Antimicrob Agents Chemother
 , 
2009
, vol. 
53
 (pg. 
3628
-
34
)
8
Turton
JF
Gabriel
SN
Valderrey
C
, et al.  . 
Use of sequence-based typing and multiplex PCR to identify clonal lineages of outbreak strains of Acinetobacter baumannii
Clin Microbiol Infect
 , 
2007
, vol. 
13
 (pg. 
807
-
15
)
9
Andrews
JM
BSAC Methods for Antimicrobial Susceptibility Testing
  
Version 9.1 March 2010 http://www.bsac.org.uk/Resources/BSAC/Version_9.1_March_2010_final.pdf (22 March 2011, date last accessed)
10
Iacono
M
Villa
L
Fortini
D
, et al.  . 
Whole-genome pyrosequencing of an epidemic multidrug-resistant Acinetobacter baumannii strain belonging to the European clone II group
Antimicrob Agents Chemother
 , 
2008
, vol. 
52
 (pg. 
2616
-
25
)
11
Chaudhuri
RR
Loman
NJ
Snyder
LA
, et al.  . 
xBASE2: a comprehensive resource for comparative bacterial genomics
Nucleic Acids Res
 , 
2008
, vol. 
36
 (pg. 
D543
-
6
)
12
Langmead
B
Trapnell
C
Pop
M
, et al.  . 
Ultrafast and memory-efficient alignment of short DNA sequences to the human genome
Genome Biol
 , 
2009
, vol. 
10
 pg. 
R25
 
13
Li
H
Handsaker
B
Wysoker
A
, et al.  . 
The Sequence Alignment/Map format and SAMtools
Bioinformatics
 , 
2009
, vol. 
25
 (pg. 
2078
-
9
)
14
Koboldt
DC
Chen
K
Wylie
T
, et al.  . 
VarScan: variant detection in massively parallel sequencing of individual and pooled samples
Bioinformatics
 , 
2009
, vol. 
25
 (pg. 
2283
-
5
)
15
Krawitz
P
Rodelsperger
C
Jager
M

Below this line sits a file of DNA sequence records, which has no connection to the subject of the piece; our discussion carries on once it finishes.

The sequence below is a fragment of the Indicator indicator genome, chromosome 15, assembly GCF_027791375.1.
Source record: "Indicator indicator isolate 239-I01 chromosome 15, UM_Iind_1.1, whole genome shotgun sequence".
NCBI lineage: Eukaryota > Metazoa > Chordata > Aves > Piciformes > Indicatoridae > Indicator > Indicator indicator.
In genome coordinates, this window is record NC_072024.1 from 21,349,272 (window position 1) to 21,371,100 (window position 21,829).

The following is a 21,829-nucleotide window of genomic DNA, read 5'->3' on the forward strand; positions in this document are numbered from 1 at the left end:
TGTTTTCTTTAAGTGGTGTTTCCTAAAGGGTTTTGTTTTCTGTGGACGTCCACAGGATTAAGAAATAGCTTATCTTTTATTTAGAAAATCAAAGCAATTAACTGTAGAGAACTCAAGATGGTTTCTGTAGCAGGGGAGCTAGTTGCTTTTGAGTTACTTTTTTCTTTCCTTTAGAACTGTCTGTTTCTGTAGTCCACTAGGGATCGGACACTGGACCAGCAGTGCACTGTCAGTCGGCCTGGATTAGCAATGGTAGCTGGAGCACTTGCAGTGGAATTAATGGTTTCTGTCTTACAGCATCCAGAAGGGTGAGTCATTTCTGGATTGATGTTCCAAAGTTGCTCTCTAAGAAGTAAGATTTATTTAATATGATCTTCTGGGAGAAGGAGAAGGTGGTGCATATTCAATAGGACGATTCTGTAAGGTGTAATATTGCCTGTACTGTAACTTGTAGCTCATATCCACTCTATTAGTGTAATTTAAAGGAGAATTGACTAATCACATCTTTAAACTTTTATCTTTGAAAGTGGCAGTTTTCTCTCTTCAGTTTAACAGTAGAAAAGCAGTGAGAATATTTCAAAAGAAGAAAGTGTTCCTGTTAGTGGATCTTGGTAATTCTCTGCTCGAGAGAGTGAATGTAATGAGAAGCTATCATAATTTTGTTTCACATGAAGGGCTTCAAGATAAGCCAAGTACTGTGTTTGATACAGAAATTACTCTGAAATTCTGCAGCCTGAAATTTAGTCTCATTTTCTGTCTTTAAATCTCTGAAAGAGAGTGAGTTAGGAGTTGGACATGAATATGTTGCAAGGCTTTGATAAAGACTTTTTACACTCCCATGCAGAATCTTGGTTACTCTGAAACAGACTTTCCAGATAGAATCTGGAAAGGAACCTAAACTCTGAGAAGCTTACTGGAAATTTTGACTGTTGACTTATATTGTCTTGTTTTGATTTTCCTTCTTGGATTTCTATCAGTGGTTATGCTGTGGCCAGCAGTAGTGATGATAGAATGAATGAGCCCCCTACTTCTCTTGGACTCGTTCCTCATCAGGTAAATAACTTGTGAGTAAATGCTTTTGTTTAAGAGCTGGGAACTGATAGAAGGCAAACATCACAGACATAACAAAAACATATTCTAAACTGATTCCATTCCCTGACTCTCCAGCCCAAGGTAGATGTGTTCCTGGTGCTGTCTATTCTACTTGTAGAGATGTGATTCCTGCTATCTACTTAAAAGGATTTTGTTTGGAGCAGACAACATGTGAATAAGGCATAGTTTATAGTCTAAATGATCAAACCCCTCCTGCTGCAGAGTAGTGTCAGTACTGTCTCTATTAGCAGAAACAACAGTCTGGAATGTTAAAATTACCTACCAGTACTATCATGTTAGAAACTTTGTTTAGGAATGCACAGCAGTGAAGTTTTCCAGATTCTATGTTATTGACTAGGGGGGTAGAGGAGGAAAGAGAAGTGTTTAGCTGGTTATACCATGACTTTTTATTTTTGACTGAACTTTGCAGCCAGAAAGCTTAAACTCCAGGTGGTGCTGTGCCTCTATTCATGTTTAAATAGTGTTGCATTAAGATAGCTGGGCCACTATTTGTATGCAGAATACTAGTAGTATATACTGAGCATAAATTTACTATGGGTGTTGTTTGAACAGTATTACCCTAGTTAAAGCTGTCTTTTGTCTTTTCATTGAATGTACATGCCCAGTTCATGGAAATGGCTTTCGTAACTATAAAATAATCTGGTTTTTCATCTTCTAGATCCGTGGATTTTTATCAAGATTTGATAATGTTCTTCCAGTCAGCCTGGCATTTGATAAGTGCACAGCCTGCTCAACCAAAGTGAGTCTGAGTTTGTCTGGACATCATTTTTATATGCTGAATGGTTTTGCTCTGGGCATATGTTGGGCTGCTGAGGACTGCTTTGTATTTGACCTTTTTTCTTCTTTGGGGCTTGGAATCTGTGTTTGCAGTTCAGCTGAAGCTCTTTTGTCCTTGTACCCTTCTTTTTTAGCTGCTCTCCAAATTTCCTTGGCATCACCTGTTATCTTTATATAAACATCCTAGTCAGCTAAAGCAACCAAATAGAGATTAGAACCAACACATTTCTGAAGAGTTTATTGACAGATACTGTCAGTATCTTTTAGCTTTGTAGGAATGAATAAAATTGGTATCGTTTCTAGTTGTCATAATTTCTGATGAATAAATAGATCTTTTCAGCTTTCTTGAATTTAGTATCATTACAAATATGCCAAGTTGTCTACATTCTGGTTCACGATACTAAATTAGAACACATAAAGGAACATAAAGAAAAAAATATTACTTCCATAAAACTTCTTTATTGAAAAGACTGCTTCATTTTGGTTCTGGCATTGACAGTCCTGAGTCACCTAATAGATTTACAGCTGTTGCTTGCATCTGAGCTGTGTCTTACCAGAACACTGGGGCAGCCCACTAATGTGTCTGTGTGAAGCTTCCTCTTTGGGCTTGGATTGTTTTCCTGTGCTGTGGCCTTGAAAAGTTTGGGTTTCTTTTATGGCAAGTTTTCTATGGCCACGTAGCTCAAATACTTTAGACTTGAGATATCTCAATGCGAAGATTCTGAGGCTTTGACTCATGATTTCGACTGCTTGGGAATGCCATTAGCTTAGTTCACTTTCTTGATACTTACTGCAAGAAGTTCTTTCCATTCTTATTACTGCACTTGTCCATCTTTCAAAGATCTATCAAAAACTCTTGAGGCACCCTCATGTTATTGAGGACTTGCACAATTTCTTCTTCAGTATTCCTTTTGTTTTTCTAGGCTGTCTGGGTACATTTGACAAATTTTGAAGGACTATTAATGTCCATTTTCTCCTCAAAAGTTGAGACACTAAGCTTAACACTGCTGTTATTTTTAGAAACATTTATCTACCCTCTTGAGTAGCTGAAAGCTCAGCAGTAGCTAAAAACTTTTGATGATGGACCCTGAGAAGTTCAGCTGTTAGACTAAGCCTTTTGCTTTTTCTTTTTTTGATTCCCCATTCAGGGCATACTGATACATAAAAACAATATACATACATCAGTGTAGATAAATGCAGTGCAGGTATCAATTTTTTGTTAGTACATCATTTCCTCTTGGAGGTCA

, et al.  . 
Microindel detection in short-read sequence data
Bioinformatics
 , 
2010
, vol. 
26
 (pg. 
722
-
9
)
16
Carver
T
Bohme
U
Otto
TD
, et al.  . 
BamView: viewing mapped read alignment data in the context of the reference sequence
Bioinformatics
 , 
2010
, vol. 
26
 (pg. 
676
-
7
)
17
Post
V
White
PA
Hall
RM
Evolution of AbaR-type genomic resistance islands in multiply antibiotic-resistant Acinetobacter baumannii
J Antimicrob Chemother
 , 
2010
, vol. 
65
 (pg. 
1162
-
70
)
18
McMillan
DJ
Mau
M
Walker
MJ
Characterisation of the urease gene cluster in Bordetella bronchiseptica
Gene
 , 
1998
, vol. 
208
 (pg. 
243
-
51
)
19
Hengge
R
Principles of c-di-GMP signalling in bacteria
Nat Rev Microbiol
 , 
2009
, vol. 
7
 (pg. 
263
-
73
)
20
Bingle
LE
Bailey
CM
Pallen
MJ
Type VI secretion: a beginner's guide
Curr Opin Microbiol
 , 
2008
, vol. 
11
 (pg. 
3
-
8
)
21
Young
DM
Ornston
LN
Functions of the mismatch repair gene mutS from Acinetobacter sp. strain ADP1
J Bacteriol
 , 
2001
, vol. 
183
 (pg. 
6822
-
31
)

Author notes

These authors contributed equally to this work.

Supplementary data